Tunisia has launched a security clampdown after Sousse attack in which 38 people were killed, PM Habib Essid has announced.
Habib Essid said army reservists would be deployed to archaeological sites and resorts.
About 80 mosques accused of “spreading venom” will close within a week, he said.
Authorities say most of the victims in yesterday’s attack near Sousse were Britons. The gunman was shot dead.
Officials say he was a student not previously known to authorities.
Five Britons were confirmed dead and the Foreign Office warned the death toll could rise.
Tunisians, Germans, Belgians, French and at least one Irish citizen were also among those killed in the attack, which was claimed by Islamic State (ISIS). Thirty-six people are injured, officials say.
It was the second major attack on tourists in Tunisia since March, when militants killed 22 people, mainly foreigners, at Bardo museum in Tunis.
Speaking at a news conference in Tunis, Habib Essid said some mosques outside government control were spreading “their propaganda and their venom to promote terrorism” and would be shut down.
Habib Essid also vowed to act against parties and groups “acting outside the constitution” – such action could range from a warning to closure.
He said army reservists would be deployed at sensitive sites to ensure such attacks could not happen again.
“The country is under threat; the government is under threat,” Habib Essid said.
“Without the co-operation of everyone and a show of unity, we cannot win this war. We have won some battles and lost others, but our objective is to win the war.”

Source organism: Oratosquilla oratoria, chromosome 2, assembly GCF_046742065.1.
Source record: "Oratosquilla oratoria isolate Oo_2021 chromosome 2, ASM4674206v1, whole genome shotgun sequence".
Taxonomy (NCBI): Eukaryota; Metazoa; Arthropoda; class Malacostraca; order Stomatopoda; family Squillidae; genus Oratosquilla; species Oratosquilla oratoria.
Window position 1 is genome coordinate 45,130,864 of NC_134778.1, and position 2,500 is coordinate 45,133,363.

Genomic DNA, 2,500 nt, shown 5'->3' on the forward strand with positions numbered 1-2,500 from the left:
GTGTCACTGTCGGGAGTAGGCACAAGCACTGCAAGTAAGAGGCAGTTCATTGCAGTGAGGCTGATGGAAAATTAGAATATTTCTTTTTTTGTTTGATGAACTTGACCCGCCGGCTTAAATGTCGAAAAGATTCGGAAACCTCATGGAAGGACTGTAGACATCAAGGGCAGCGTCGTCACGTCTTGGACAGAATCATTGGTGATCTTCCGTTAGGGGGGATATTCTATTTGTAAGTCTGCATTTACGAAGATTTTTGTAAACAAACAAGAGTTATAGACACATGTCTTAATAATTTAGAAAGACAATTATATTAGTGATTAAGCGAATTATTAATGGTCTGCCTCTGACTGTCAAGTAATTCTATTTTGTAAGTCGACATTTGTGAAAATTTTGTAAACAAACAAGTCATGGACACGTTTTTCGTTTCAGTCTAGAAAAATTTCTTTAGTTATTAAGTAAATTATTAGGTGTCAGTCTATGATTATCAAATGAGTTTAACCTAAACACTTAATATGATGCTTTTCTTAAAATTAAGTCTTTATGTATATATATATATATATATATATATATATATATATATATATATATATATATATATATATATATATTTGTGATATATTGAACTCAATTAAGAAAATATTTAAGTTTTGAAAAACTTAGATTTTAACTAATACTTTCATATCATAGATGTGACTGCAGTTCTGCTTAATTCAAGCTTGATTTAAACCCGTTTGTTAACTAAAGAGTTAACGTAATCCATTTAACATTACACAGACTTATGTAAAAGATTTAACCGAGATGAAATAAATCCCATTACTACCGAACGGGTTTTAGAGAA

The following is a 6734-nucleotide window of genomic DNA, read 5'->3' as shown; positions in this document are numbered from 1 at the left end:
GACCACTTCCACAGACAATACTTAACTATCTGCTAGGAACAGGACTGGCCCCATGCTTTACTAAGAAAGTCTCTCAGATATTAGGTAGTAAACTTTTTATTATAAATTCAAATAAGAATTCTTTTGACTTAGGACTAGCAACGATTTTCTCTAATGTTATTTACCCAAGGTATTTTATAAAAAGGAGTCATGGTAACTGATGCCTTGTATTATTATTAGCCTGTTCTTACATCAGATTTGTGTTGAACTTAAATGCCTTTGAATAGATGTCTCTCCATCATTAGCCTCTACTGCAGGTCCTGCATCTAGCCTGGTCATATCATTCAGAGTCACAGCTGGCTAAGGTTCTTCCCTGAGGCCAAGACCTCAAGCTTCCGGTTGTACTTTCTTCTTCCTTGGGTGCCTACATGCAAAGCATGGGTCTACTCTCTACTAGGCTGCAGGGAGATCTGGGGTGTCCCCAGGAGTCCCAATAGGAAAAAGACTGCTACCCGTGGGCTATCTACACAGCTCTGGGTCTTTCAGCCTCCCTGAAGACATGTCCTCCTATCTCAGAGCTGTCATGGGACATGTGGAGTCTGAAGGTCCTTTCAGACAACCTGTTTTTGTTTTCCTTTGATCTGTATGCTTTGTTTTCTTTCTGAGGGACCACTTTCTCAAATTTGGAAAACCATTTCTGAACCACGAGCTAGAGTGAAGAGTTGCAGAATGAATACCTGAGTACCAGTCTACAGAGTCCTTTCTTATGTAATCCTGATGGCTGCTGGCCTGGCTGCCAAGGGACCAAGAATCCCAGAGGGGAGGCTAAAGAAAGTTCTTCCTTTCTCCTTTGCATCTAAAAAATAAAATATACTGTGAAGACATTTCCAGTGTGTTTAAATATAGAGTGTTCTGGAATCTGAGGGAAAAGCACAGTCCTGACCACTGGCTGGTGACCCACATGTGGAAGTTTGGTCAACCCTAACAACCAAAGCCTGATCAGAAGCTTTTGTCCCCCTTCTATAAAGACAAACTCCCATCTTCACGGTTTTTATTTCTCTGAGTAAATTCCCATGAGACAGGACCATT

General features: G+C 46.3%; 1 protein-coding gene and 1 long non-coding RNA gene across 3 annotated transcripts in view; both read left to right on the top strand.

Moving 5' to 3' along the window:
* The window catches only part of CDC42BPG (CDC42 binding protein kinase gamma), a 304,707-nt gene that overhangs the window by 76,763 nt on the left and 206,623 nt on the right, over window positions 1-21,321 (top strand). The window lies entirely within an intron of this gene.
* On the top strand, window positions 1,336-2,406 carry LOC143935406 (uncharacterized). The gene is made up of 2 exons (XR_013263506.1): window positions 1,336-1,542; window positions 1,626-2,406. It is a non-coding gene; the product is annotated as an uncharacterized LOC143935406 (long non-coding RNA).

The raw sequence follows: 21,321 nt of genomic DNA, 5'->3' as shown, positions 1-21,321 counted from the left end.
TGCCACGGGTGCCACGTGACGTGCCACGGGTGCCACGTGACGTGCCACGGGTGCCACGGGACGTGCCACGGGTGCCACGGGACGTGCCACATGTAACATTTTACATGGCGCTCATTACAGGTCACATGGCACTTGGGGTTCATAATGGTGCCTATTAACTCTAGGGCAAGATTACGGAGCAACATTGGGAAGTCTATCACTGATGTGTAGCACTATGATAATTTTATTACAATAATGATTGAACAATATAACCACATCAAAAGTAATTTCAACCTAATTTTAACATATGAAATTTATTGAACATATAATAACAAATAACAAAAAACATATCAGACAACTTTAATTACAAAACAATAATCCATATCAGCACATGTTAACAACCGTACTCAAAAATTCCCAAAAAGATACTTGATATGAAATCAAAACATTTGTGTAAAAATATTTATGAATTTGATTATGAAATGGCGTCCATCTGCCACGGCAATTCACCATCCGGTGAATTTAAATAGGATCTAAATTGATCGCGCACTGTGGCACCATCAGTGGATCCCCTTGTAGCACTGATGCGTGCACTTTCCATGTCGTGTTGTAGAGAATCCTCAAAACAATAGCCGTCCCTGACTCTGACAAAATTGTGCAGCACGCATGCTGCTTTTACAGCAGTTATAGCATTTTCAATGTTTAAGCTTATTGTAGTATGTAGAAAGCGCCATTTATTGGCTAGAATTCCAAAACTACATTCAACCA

Security officials said the attacker, who had posed as a swimmer but was carrying a rifle under a parasol, started shooting on the beach before entering the Hotel Imperial Marhaba, continuing to shoot.
Local media reported a second suspected attacker had been arrested, but this has not been confirmed.
ISIS had urged followers to step up assaults during the holy Muslim month of Ramadan.
Many of the tourists in hotels affected by the attack left Tunisia overnight, with tour operators arranging special flights to take them home.
Friday’s attack was the deadliest in Tunisia’s recent history. The country has seen militant Islamists gain strength since the overthrow of long-serving ruler Zine al-Abidine Ben Ali in in 2011.
Democratic elections after Zine al-Abidine Ben Ali’s removal saw the moderate Islamist Ennahda party take power before the secularist Nidaa Tounes government won a parliamentary poll in October.
However, neither party has been able effectively to combat Islamist violence – which has been made worse by conflict in neighboring Libya and by Tunisian fighters returning home after joining Islamist campaigns in Iraq and Syria.